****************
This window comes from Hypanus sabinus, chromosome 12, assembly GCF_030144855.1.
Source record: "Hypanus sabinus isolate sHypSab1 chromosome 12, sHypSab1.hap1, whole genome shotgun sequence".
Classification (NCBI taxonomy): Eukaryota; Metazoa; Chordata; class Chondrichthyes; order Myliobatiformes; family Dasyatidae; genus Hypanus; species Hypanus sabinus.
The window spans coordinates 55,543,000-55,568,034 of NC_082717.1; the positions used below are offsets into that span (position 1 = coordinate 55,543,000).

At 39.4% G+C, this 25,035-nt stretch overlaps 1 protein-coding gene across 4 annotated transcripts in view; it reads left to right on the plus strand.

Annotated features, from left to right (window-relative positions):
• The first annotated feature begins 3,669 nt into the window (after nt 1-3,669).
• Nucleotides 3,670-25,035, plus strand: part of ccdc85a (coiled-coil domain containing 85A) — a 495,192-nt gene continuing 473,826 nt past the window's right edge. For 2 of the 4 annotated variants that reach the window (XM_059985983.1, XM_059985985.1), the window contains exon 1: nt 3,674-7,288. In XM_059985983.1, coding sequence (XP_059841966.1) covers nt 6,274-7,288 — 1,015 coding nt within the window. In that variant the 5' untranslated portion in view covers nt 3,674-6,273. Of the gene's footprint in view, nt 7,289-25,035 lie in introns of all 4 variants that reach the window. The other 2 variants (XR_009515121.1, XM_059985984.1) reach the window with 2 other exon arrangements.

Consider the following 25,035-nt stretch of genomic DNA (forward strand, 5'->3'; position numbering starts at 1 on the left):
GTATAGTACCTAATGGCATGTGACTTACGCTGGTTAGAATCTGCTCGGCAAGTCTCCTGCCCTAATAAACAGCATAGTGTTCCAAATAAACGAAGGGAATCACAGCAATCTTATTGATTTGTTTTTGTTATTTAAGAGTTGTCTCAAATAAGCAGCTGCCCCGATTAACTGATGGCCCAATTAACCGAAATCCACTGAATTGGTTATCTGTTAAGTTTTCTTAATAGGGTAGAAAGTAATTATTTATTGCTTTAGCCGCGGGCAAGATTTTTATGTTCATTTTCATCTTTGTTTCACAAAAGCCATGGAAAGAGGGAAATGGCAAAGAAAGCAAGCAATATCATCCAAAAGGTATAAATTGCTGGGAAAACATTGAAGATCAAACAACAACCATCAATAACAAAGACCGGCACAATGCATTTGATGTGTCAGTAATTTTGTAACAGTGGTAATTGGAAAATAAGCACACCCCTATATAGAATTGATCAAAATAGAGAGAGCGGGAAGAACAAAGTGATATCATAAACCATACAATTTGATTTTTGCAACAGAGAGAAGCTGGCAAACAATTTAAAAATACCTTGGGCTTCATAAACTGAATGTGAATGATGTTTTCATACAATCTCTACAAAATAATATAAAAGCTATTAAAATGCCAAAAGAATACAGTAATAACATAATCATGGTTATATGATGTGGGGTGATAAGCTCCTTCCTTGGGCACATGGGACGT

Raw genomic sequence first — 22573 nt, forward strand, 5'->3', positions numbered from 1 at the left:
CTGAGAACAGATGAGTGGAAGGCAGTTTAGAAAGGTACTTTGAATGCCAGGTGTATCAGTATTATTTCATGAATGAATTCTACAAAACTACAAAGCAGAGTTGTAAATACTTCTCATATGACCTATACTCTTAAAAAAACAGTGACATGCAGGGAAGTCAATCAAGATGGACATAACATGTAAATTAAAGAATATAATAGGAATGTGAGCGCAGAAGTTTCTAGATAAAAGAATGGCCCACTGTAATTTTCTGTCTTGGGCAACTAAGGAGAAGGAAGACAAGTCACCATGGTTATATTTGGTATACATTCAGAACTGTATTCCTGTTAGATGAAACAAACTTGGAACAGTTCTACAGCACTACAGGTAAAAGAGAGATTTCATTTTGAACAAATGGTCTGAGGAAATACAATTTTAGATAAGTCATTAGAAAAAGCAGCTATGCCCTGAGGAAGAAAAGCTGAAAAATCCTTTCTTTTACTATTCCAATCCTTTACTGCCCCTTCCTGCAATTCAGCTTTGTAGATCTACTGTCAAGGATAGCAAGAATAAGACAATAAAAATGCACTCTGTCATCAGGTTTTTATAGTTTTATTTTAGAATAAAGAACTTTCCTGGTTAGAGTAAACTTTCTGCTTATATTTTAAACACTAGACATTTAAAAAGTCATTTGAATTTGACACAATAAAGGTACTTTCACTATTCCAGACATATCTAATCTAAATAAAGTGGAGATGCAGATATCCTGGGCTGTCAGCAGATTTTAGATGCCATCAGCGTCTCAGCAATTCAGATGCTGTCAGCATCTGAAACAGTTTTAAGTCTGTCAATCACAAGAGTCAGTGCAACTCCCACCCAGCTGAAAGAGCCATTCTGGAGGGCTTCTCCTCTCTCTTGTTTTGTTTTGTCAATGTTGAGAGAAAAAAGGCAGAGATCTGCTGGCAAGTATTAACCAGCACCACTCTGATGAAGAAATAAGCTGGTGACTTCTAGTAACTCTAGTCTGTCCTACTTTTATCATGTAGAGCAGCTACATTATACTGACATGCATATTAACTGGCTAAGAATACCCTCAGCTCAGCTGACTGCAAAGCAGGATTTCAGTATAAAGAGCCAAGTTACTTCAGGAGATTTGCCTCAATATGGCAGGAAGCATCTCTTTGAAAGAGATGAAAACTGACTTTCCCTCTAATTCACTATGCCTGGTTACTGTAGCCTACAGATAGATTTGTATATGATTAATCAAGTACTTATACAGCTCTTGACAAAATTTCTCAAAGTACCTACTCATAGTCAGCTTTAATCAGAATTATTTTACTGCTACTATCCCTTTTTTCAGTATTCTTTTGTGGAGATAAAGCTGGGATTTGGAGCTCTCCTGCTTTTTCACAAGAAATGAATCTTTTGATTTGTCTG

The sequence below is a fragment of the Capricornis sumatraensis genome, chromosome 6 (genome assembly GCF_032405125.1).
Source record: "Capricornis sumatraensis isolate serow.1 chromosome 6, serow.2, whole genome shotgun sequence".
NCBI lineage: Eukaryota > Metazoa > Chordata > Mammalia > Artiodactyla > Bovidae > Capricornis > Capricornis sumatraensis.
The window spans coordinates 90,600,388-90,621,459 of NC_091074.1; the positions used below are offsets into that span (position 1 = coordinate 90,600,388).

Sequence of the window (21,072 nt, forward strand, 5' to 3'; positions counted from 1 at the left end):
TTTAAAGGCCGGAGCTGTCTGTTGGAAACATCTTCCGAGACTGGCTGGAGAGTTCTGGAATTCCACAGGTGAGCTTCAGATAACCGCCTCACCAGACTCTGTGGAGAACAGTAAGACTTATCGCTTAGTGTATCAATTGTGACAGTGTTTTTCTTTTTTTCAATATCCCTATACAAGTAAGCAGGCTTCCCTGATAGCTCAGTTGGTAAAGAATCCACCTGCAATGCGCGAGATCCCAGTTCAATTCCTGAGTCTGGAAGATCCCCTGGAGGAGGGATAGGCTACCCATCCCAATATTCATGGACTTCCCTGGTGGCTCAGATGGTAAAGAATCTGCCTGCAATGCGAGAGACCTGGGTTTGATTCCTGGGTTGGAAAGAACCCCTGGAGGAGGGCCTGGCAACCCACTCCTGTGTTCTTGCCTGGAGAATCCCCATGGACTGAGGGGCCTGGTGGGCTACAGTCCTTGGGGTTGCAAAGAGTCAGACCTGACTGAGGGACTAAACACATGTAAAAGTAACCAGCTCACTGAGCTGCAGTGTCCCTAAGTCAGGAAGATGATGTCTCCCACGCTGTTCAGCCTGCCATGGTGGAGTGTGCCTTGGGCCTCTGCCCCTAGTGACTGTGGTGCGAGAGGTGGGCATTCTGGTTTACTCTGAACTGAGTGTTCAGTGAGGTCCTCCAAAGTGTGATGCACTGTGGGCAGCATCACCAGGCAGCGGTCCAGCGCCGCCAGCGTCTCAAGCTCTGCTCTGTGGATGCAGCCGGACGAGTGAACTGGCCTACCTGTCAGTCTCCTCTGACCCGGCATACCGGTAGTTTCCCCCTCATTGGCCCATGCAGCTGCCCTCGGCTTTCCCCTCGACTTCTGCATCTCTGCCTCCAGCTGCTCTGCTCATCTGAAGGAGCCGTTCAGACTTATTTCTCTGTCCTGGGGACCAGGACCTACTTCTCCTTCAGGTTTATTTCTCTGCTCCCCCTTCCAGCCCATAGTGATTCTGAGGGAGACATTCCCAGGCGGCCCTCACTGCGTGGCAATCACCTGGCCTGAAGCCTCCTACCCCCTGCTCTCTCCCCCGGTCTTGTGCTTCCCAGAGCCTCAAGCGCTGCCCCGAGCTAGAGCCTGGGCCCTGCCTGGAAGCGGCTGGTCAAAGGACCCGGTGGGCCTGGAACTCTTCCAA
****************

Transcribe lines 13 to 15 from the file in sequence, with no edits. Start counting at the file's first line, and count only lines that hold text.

The sequence below is a fragment of the Capricornis sumatraensis genome, chromosome 6 (genome assembly GCF_032405125.1).
Source record: "Capricornis sumatraensis isolate serow.1 chromosome 6, serow.2, whole genome shotgun sequence".
NCBI lineage: Eukaryota > Metazoa > Chordata > Mammalia > Artiodactyla > Bovidae > Capricornis > Capricornis sumatraensis.